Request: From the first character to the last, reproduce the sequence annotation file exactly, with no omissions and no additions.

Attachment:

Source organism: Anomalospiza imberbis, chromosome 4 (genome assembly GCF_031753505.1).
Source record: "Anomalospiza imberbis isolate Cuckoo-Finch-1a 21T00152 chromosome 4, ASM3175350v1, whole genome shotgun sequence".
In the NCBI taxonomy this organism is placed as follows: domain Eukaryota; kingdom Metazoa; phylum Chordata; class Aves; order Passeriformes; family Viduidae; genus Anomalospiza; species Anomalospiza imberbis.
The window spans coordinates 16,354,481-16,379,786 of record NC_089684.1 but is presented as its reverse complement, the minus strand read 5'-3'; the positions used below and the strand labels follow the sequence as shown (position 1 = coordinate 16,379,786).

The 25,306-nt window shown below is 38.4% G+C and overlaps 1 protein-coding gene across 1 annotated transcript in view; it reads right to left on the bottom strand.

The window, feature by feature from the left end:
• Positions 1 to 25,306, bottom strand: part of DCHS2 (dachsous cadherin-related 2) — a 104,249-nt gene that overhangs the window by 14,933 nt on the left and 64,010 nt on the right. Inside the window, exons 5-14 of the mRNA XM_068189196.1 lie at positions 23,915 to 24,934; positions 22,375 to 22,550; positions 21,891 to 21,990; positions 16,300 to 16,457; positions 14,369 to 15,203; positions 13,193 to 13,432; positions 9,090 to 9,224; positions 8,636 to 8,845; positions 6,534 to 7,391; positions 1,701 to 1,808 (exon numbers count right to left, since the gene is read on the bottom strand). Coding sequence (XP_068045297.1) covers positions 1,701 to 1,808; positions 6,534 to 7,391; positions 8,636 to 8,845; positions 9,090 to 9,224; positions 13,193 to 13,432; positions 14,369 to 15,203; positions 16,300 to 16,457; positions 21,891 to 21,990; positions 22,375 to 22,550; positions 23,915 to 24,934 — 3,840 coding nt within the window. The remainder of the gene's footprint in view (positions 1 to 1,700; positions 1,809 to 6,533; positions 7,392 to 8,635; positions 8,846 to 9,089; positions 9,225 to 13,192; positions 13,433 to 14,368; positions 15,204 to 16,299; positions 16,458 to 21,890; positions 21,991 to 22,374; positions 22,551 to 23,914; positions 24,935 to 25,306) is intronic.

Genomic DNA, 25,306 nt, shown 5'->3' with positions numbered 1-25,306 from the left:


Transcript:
Source organism: Anomalospiza imberbis, chromosome 4 (genome assembly GCF_031753505.1).
Source record: "Anomalospiza imberbis isolate Cuckoo-Finch-1a 21T00152 chromosome 4, ASM3175350v1, whole genome shotgun sequence".
In the NCBI taxonomy this organism is placed as follows: domain Eukaryota; kingdom Metazoa; phylum Chordata; class Aves; order Passeriformes; family Viduidae; genus Anomalospiza; species Anomalospiza imberbis.
The window spans coordinates 16,354,481-16,379,786 of record NC_089684.1 but is presented as its reverse complement, the minus strand read 5'-3'; the positions used below and the strand labels follow the sequence as shown (position 1 = coordinate 16,379,786).

The 25,306-nt window shown below is 38.4% G+C and overlaps 1 protein-coding gene across 1 annotated transcript in view; it reads right to left on the bottom strand.

The window, feature by feature from the left end:
• Positions 1 to 25,306, bottom strand: part of DCHS2 (dachsous cadherin-related 2) — a 104,249-nt gene that overhangs the window by 14,933 nt on the left and 64,010 nt on the right. Inside the window, exons 5-14 of the mRNA XM_068189196.1 lie at positions 23,915 to 24,934; positions 22,375 to 22,550; positions 21,891 to 21,990; positions 16,300 to 16,457; positions 14,369 to 15,203; positions 13,193 to 13,432; positions 9,090 to 9,224; positions 8,636 to 8,845; positions 6,534 to 7,391; positions 1,701 to 1,808 (exon numbers count right to left, since the gene is read on the bottom strand). Coding sequence (XP_068045297.1) covers positions 1,701 to 1,808; positions 6,534 to 7,391; positions 8,636 to 8,845; positions 9,090 to 9,224; positions 13,193 to 13,432; positions 14,369 to 15,203; positions 16,300 to 16,457; positions 21,891 to 21,990; positions 22,375 to 22,550; positions 23,915 to 24,934 — 3,840 coding nt within the window. The remainder of the gene's footprint in view (positions 1 to 1,700; positions 1,809 to 6,533; positions 7,392 to 8,635; positions 8,846 to 9,089; positions 9,225 to 13,192; positions 13,433 to 14,368; positions 15,204 to 16,299; positions 16,458 to 21,890; positions 21,991 to 22,374; positions 22,551 to 23,914; positions 24,935 to 25,306) is intronic.

Genomic DNA, 25,306 nt, shown 5'->3' with positions numbered 1-25,306 from the left: